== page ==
Technical Briefs

Logarithmic Expansions for Reynolds Shear Stress and Reynolds Heat Flux in a Turbulent Channel Flow

[+] Author and Article Information
Abu Seena

Department of Mechanical Engineering, Korea Advanced Institute of Science and Technology, Daejeon 305-701, Korea

A. Bushra

Department of Civil Engineering, University of Nebraska-Lincoln, Omaha, NE 68182-0178

Noor Afzal

Faculty of Engineering, Aligarh Muslim University, Aligarh 202002, India

J. Heat Transfer 130(9), 094501 (Jul 10, 2008) (4 pages) doi:10.1115/1.2944240 History: Received June 05, 2007; Revised November 09, 2007; Published July 10, 2008

The heat and fluid flow in a fully developed turbulent channel flow have been investigated. The closure model of Reynolds shear stress and Reynolds heat flux as a function of a series of logarithmic functions in the mesolayer variable have been adopted. The interaction between inner and outer layers in the mesolayer (intermediate layer) arising from the balance of viscous effect, pressure gradient and Reynolds shear stress (containing the maxima of Reynolds shear stress) was first proposed by Afzal (1982, “Fully Developed Turbulent Flow in a Pipe: An Intermediate Layer  ,” Arch. Appl. Mech., 53, 355–377). The unknown constants in the closure models for Reynolds shear stress and Reynolds heat flux have been estimated from the prescribed boundary conditions near the axis and surface of channel. The predictions are compared with the DNS data Iwamoto and Abe for Reynolds shear stress and velocity profile and Abe data of Reynolds heat flux and temperature profile. The limitations of the closure models are presented.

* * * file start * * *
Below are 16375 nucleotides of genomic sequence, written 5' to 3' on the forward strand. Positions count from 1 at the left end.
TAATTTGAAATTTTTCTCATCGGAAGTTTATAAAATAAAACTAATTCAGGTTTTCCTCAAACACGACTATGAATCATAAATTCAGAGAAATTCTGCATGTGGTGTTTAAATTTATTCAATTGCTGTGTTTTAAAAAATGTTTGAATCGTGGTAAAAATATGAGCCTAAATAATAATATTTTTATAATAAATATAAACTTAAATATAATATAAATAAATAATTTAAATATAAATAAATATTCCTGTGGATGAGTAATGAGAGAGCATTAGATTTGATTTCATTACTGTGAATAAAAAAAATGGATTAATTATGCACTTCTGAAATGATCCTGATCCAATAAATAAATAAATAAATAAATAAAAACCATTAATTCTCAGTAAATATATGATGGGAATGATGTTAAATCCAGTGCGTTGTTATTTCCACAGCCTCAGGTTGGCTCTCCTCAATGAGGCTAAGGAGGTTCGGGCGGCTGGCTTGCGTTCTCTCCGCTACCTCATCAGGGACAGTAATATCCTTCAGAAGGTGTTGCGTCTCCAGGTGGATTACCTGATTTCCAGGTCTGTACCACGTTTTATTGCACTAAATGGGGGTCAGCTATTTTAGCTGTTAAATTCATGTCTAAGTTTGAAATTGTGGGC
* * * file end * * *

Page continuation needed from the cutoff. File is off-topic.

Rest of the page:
Copyright © 2008 by American Society of Mechanical Engineers
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Grahic Jump Location
Figure 2

Comparison of the DNS data of Abe for three Reynolds numbers with the present work. (a) Reynolds heat flux τt+ versus y+. (b) Temperature distribution T+∕(Pry+)+y+J∕(2Rτ) versus y+. (c) Temperature distribution T+ versus y+.

Grahic Jump Location
Figure 1

Comparison of the DNS data of Abe for four Reynolds numbers with the present work. (a) Reynolds shear stress τ+ versus y+. (b) Velocity distribution u+∕y++y+∕(2Rτ) versus y+. (c) Velocity distribution u+ versus y+.



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